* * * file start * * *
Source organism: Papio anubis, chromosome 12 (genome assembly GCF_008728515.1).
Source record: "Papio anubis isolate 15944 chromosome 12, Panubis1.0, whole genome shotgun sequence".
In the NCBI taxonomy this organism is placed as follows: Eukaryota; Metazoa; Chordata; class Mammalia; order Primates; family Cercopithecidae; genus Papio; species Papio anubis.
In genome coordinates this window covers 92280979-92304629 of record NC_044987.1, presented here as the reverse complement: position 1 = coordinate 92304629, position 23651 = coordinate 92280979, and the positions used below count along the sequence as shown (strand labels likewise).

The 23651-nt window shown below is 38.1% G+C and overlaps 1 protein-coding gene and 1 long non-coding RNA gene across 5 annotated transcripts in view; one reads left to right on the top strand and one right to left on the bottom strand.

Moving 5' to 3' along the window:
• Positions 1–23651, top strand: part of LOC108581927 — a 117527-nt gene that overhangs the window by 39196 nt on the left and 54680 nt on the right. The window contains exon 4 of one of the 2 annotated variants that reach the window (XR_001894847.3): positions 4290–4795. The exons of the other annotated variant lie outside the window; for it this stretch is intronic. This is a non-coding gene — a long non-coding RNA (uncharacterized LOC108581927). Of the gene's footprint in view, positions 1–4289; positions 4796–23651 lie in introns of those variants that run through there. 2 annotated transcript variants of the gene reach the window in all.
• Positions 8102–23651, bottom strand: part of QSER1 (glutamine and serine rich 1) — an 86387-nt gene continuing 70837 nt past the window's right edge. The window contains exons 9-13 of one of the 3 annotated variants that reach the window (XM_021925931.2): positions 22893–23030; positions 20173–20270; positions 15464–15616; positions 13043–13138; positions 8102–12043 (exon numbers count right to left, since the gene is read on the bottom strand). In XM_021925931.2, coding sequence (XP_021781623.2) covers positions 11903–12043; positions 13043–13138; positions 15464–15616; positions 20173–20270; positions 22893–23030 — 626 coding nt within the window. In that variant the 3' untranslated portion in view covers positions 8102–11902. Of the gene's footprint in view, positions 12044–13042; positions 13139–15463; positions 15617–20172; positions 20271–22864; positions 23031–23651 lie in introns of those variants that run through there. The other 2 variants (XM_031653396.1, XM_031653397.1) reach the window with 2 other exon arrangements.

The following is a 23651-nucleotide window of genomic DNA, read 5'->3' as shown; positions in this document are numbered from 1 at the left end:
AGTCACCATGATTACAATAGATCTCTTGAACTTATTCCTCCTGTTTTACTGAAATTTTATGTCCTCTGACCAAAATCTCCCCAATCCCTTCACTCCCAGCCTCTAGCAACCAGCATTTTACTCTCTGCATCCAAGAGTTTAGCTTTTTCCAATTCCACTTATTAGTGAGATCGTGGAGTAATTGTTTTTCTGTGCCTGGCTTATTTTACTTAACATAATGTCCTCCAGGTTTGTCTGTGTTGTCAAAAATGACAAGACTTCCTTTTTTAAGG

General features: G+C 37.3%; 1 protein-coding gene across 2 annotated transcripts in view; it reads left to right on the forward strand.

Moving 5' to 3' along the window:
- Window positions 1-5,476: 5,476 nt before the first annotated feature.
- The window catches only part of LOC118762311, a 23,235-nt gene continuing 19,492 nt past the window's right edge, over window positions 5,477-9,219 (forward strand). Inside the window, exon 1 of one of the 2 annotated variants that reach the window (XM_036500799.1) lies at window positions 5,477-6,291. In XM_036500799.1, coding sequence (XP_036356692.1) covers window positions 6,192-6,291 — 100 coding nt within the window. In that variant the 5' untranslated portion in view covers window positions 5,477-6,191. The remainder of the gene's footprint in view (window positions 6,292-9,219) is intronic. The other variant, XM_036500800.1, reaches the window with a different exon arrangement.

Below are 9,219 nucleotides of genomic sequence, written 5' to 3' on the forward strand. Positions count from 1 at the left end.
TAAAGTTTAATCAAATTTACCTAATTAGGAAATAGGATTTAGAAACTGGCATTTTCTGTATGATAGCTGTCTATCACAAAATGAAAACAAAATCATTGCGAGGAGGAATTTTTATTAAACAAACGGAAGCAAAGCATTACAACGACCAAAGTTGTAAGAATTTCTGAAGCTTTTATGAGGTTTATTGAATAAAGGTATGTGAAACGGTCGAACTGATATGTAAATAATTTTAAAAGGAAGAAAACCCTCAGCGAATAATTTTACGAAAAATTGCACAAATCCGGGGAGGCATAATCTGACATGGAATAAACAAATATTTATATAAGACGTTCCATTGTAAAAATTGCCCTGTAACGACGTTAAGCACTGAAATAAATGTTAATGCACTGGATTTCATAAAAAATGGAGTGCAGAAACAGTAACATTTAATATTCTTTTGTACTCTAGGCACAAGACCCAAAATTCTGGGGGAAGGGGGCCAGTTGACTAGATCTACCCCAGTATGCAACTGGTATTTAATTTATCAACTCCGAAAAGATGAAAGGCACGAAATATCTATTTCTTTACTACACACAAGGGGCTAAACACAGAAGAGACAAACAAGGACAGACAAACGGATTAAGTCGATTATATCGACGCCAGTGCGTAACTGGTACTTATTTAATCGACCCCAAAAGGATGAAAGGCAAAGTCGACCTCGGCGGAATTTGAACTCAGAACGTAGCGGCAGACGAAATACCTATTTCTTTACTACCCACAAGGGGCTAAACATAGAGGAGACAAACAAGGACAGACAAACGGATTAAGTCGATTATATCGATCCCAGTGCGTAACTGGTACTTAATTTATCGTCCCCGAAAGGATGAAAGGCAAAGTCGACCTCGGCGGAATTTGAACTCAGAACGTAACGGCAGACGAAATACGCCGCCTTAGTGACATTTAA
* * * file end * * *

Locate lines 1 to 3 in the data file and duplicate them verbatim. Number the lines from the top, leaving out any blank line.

Source organism: Papio anubis, chromosome 12 (genome assembly GCF_008728515.1).
Source record: "Papio anubis isolate 15944 chromosome 12, Panubis1.0, whole genome shotgun sequence".
In the NCBI taxonomy this organism is placed as follows: Eukaryota; Metazoa; Chordata; class Mammalia; order Primates; family Cercopithecidae; genus Papio; species Papio anubis.